A teenage girl yesterday waved a tearful goodbye to something that she had been nurturing for the past 10 years - her 1.6-metre-long hair.
Zhu Jing, a fresher studying at the Hunan University of Technology, had her hair cut off and then sold it by auction to raise money for the education of children living in an impoverished mountain village in south China's Guangxi Zhuang Autonomous Region.
Warm-hearted Zhu came to Beijing to participate in a national long hair competition and then cut off her hair just after she had won third prize.
Zhu said that she made the decision after hearing of the plight of the children in Hongyao Village, where the annual personal income is less than 200 yuan (US$25).
"I want to lend a hand to the children there who are forced to drop out of school due to poverty," said Zhu, whose thick, black hair reached her calves before the haircut.
Her hair was finally sold for 42,000 yuan (US$5,200) after heated bidding among some 100 people who came to watch the long hair competition. The charity auction winner was businesswoman Cai Meiyue, from Taiwan Province.
Zhu's efforts did a lot more than simply raise the cash however.
Almost everybody present made donations, including a senior trichologist who joined Zhu's charity haircut stunt on the spur of the moment.
The famous trichologist, Luo Shaoqi, who had not cut his hair for three years, shaved his off and raised 20,000 yuan (US$2,470), in the process.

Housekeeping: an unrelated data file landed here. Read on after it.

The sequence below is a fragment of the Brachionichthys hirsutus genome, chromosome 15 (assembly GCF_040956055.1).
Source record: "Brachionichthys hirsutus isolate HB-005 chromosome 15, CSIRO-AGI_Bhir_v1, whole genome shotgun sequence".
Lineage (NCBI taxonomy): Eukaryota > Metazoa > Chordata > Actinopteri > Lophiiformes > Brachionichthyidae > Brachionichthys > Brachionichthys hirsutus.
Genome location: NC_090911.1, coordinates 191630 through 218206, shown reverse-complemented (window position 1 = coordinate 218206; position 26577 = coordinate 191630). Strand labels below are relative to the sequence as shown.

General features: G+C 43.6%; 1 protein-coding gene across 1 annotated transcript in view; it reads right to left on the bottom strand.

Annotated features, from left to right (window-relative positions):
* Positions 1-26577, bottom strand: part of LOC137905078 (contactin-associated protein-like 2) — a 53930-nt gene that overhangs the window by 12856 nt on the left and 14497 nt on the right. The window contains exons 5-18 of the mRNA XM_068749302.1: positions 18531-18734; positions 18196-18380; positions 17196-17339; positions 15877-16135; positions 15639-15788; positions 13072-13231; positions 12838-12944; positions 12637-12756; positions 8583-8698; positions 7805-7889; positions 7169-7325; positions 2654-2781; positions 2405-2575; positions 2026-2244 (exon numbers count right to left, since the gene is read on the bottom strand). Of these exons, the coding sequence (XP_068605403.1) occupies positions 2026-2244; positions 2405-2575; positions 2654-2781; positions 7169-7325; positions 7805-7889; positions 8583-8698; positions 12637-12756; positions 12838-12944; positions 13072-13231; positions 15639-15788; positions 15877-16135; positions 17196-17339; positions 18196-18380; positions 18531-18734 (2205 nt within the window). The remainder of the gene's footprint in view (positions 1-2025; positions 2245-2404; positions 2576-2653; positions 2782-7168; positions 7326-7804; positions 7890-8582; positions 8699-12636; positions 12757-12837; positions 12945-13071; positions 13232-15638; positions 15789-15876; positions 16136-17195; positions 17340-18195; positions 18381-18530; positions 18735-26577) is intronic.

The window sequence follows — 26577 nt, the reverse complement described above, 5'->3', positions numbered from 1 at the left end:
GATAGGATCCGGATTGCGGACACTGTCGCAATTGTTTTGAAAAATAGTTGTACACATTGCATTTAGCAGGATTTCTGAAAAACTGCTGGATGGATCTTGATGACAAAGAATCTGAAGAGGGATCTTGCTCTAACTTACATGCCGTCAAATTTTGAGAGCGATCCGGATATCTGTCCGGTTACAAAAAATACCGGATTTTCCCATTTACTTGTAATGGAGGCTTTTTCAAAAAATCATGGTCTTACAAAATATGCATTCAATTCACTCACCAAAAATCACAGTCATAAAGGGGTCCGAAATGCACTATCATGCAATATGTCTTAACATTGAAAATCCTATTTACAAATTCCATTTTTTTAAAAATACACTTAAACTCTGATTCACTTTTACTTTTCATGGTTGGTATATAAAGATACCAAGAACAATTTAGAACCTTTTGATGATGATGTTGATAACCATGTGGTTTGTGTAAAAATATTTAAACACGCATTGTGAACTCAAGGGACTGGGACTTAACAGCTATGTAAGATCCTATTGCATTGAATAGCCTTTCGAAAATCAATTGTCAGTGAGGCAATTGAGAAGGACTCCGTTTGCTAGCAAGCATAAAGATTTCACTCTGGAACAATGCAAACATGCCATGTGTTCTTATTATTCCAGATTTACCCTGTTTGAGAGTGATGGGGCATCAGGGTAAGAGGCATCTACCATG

The charity auction raised a total of more than 135,000 yuan (US$16,700) for children living in the village thousands of kilometers away from Beijing.
Zhu said: "I must do this to show my sincerity. Thank you everybody for helping the poor children."
She said that she originally wanted to sell her long hair to pay for her school fees because she did not want to burden her parents.
But when she heard about the long hair competition and talked to the organizer, the China Hairdressing & Beauty Association, she decided to help the children of Hongyao, who need money a lot more than her.
Zhu said that the 1.6-metre-long hair was her 10-year treasure and that she regarded it as part of her life.
"I really wanted to do something for the children in Hongyao Village. I hope (the sale of) my hair can bring hope to the children," said Zhu.
It is the first time that 18-year-old Zhu has been to Beijing. "Many people like me usually have a dream to visit the national capital. I hope that one day, the children of Hongyao can also make it out of the mountains and pay a visit to Beijing."
(China Daily August 15, 2005)